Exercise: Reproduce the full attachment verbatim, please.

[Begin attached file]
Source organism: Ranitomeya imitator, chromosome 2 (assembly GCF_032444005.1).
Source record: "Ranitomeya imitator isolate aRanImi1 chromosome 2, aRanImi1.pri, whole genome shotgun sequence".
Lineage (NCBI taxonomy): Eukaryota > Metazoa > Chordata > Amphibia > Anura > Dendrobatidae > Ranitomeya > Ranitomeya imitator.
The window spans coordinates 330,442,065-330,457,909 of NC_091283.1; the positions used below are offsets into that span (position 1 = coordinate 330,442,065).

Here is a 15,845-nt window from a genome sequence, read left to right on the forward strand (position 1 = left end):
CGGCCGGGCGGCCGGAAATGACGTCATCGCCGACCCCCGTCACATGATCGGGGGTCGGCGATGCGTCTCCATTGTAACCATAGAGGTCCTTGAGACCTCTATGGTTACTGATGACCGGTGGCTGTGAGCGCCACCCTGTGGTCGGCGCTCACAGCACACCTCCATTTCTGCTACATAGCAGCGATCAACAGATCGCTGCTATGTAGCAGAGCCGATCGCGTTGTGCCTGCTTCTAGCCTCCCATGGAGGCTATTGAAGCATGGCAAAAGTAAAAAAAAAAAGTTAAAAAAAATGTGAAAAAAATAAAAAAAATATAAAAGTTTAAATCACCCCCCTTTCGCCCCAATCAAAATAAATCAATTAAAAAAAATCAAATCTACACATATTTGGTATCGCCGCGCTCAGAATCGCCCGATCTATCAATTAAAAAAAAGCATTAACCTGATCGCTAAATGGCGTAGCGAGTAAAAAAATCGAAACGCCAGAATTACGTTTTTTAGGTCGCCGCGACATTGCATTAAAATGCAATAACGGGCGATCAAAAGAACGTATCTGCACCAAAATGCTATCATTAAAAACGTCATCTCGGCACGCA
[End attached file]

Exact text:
Source organism: Ranitomeya imitator, chromosome 2 (assembly GCF_032444005.1).
Source record: "Ranitomeya imitator isolate aRanImi1 chromosome 2, aRanImi1.pri, whole genome shotgun sequence".
Lineage (NCBI taxonomy): Eukaryota > Metazoa > Chordata > Amphibia > Anura > Dendrobatidae > Ranitomeya > Ranitomeya imitator.
The window spans coordinates 330,442,065-330,457,909 of NC_091283.1; the positions used below are offsets into that span (position 1 = coordinate 330,442,065).

Here is a 15,845-nt window from a genome sequence, read left to right on the forward strand (position 1 = left end):
CGGCCGGGCGGCCGGAAATGACGTCATCGCCGACCCCCGTCACATGATCGGGGGTCGGCGATGCGTCTCCATTGTAACCATAGAGGTCCTTGAGACCTCTATGGTTACTGATGACCGGTGGCTGTGAGCGCCACCCTGTGGTCGGCGCTCACAGCACACCTCCATTTCTGCTACATAGCAGCGATCAACAGATCGCTGCTATGTAGCAGAGCCGATCGCGTTGTGCCTGCTTCTAGCCTCCCATGGAGGCTATTGAAGCATGGCAAAAGTAAAAAAAAAAAGTTAAAAAAAATGTGAAAAAAATAAAAAAAATATAAAAGTTTAAATCACCCCCCTTTCGCCCCAATCAAAATAAATCAATTAAAAAAAATCAAATCTACACATATTTGGTATCGCCGCGCTCAGAATCGCCCGATCTATCAATTAAAAAAAAGCATTAACCTGATCGCTAAATGGCGTAGCGAGTAAAAAAATCGAAACGCCAGAATTACGTTTTTTAGGTCGCCGCGACATTGCATTAAAATGCAATAACGGGCGATCAAAAGAACGTATCTGCACCAAAATGCTATCATTAAAAACGTCATCTCGGCACGCA